Mindfulness for Weight Loss

by Christopher Joseph

Orange-SmallObesity rates over the last 25 years have quadrupled, and a survey published in 2012 found that just over a quarter of all adults (26%) in England are obese. A further 41% of men and 33% of women are classed as overweight. In Wales, a recent report has found that 1 in 4 children are obese by the age of 11, and there are estimates that by 2050 over half of the UK population will be obese. Type 2 diabetes, which is just one of the associated problems with obesity, already costs the NHS an estimated £9 billion a year, which is about 10% of the NHS budget.

The current approach to weight loss is primarily diet-based, and all diets are fundamentally based on the principal of restricted food intake in line with some formulated plan. Diets are very seductive for two reasons. Firstly, they provide guidance on what to eat and often when to eat it. As such they take the onus and responsibility off us from actually listening and responding to what our body needs when it needs it. Secondly, diets have the illusion of working – at least in the short term. However, since by their very nature they require control, will power and over-riding the natural signals that our body’s sending us they are unsustainable in the long term. Not only do diets not work in the long term, many people become entrained in the diet trap, which is detrimental to the health of our body and the health of our mind in respect to the way we view our body.

The diet trap is described thoroughly by Jason Vale in his book “Slim for Life: Freedom from the diet trap”. In essence it’s instigated when we decide to go on the latest diet for whatever reason, be it an unhappiness with the way we look, the way we feel, or pressure from someone else. We force ourselves using ‘will power’ to follow the prescribed plan, we stop listening to our body signals (that are shouting hunger), become irritable, miserable and uncomfortable around food.

Due to the often severe reduction in food intake our body goes into survival mode and as a result our metabolic rate (rate at which we burn food) drops! After a period of time we are unable to continue to override the messages from our body, which we label as our ‘will power’ running out! We then ‘drop’ the diet and overeat to compensate for the ‘diet stress’ we have put ourselves through. Since our body is still in ‘starvation mode’ it’s unsure when and where the next meal is coming from so it grabs everything it can! – i.e. it stores fat far more readily in preparation for the lean times it thinks are soon coming again.

As a result of this process, over time, we end up heavier than when we started the diet!… so, what do we do?… yes, that’s right!… we go on another diet and go back to the start!… and, so the physically and emotionally painful compounding effect of the ‘yo-yo’ diet cycle continues.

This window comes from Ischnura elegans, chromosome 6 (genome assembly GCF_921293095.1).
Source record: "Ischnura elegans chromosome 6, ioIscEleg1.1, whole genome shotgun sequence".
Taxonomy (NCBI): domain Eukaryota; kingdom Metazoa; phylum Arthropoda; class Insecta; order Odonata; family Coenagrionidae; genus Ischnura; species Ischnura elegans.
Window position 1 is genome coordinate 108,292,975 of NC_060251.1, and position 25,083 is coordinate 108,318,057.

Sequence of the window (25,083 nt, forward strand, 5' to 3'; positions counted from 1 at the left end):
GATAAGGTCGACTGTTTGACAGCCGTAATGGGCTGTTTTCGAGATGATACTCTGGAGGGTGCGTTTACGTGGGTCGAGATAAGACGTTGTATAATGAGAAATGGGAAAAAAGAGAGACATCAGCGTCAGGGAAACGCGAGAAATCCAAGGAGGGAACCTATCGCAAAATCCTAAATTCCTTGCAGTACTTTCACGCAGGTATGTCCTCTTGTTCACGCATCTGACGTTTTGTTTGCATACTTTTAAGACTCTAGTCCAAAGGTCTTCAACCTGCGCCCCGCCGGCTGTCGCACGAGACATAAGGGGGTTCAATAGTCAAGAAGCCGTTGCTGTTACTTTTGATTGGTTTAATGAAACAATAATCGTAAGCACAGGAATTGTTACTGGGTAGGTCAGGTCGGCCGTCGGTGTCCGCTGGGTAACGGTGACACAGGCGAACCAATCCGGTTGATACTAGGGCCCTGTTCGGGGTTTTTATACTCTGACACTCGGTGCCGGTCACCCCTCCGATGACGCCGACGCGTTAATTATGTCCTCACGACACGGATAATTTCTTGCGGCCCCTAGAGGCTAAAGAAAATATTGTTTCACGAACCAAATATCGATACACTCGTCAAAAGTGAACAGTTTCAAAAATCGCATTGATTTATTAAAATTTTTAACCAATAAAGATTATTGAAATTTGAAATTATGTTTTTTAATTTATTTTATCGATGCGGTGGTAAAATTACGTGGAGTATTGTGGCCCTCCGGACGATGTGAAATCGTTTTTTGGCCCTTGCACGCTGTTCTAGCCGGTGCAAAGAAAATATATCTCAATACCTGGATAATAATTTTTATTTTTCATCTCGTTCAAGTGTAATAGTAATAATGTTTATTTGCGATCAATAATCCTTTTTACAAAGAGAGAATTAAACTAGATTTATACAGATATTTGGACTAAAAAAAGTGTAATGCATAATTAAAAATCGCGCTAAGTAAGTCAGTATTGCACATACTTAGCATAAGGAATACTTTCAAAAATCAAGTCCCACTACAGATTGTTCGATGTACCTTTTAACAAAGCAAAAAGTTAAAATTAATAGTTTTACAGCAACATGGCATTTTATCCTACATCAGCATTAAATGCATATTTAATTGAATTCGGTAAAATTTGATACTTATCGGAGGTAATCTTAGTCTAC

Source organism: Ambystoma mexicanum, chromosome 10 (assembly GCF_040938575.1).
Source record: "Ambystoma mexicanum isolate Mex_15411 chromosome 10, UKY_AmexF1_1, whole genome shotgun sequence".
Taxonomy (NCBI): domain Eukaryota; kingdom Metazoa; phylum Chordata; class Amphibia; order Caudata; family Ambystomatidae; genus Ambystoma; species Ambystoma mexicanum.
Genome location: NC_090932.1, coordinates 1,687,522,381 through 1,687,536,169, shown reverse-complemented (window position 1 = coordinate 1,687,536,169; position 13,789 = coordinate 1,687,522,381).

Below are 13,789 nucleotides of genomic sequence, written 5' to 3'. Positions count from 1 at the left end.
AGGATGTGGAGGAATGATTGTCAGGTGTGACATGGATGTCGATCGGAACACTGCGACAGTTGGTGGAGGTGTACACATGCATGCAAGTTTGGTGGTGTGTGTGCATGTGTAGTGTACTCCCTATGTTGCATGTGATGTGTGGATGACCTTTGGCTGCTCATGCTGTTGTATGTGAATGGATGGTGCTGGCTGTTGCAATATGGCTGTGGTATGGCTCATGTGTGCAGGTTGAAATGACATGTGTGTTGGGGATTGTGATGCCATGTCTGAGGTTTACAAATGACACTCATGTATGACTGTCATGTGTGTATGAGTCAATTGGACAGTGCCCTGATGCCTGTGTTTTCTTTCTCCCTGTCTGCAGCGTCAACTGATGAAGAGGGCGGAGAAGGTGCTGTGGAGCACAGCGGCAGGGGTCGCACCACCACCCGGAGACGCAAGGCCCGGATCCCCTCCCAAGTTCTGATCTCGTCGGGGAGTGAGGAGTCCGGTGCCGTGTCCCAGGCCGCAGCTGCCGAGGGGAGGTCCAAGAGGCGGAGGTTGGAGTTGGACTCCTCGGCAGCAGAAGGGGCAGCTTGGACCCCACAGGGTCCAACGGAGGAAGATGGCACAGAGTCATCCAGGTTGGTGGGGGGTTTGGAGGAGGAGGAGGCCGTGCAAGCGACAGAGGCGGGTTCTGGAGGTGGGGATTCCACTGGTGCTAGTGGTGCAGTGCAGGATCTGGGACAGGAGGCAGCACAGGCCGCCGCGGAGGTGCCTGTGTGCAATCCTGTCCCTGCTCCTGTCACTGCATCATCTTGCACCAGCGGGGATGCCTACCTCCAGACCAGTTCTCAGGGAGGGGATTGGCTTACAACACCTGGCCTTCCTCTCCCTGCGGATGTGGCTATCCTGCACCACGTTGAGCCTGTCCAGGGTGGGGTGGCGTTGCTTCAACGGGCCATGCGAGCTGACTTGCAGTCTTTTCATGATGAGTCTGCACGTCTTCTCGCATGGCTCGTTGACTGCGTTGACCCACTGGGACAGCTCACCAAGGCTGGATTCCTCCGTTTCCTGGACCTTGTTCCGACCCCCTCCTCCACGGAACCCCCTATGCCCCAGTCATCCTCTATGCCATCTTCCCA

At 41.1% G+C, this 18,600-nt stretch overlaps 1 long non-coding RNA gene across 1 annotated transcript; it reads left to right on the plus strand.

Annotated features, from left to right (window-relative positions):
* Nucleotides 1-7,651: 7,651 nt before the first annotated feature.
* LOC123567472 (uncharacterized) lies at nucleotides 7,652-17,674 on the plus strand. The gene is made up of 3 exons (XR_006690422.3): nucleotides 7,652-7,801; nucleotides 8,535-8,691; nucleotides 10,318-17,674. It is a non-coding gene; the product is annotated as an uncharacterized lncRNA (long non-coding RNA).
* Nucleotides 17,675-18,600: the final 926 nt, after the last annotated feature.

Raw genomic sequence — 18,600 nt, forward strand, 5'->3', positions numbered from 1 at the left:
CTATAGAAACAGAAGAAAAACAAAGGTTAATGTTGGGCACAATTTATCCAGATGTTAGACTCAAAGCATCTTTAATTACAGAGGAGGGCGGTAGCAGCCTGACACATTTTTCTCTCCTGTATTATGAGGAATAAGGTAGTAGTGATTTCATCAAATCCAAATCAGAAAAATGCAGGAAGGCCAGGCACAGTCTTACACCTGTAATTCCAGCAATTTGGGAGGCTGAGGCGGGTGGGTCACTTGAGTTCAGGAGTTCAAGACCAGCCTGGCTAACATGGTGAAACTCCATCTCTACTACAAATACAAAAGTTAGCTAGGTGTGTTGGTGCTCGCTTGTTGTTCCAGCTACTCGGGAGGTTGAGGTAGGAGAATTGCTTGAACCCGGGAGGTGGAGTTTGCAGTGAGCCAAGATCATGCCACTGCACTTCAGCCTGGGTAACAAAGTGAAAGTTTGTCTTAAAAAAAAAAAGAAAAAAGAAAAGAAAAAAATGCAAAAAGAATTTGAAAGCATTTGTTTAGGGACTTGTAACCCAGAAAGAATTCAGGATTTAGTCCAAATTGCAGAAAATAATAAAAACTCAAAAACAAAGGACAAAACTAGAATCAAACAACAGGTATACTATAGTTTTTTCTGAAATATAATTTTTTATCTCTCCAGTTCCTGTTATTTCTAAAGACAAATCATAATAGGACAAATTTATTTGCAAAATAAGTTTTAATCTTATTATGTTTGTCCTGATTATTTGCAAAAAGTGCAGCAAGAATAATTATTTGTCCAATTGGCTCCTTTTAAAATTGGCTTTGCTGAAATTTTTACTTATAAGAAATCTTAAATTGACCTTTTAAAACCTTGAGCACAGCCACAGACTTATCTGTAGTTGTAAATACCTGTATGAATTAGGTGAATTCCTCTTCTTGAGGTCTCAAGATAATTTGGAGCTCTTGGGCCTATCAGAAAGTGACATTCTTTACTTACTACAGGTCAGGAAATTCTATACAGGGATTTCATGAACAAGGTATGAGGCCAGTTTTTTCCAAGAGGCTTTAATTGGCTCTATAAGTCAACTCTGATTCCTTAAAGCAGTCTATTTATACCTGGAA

So, what is the alternative? What is the mindful approach?

The mindful alternative to the diet trap is to learn to trust yourself again to eat what you need, when you need it.

But how do we do this when we have been spending years turning away and trying to disconnect from our body either because we dislike the way it looks and feels, or because it’s screaming hunger at us when we’re starving ourselves on the latest diet?

The answer is through establishing a mindfulness practice which is focused on connection (or reconnection):

  1. Connecting with food and the enjoyment of eating it.
  2. Connecting with our body and the enjoyment of moving it.
  3. Connecting with ourselves and others and the enjoyment of feeling that we have a part to play in this world.

These three vitally important areas of connection can be achieved through mindful eating, body scan meditations, mindful movement and kindness practices towards ourselves and others.

The net result of practicing these three areas of connection is that we become far more in tune with our food, our body, ourselves and our lives. As such we are far better placed to make better choices around what we eat, how much we eat and when we eat it. Losing weight, feeling healthier and becoming more energised are simply ‘side-effects’ of this connection process! – Very positive side-effects nonetheless!

As you’ve hopefully realised by now, this process of mindful connection, or reconnection, is a practice. We are talking about replacing potentially years of habitual tendencies to disconnect, either consciously or unconsciously, with our eating, our body, ourselves and sometimes other people and even the world. As such this requires an element of education, of training and of course practice.

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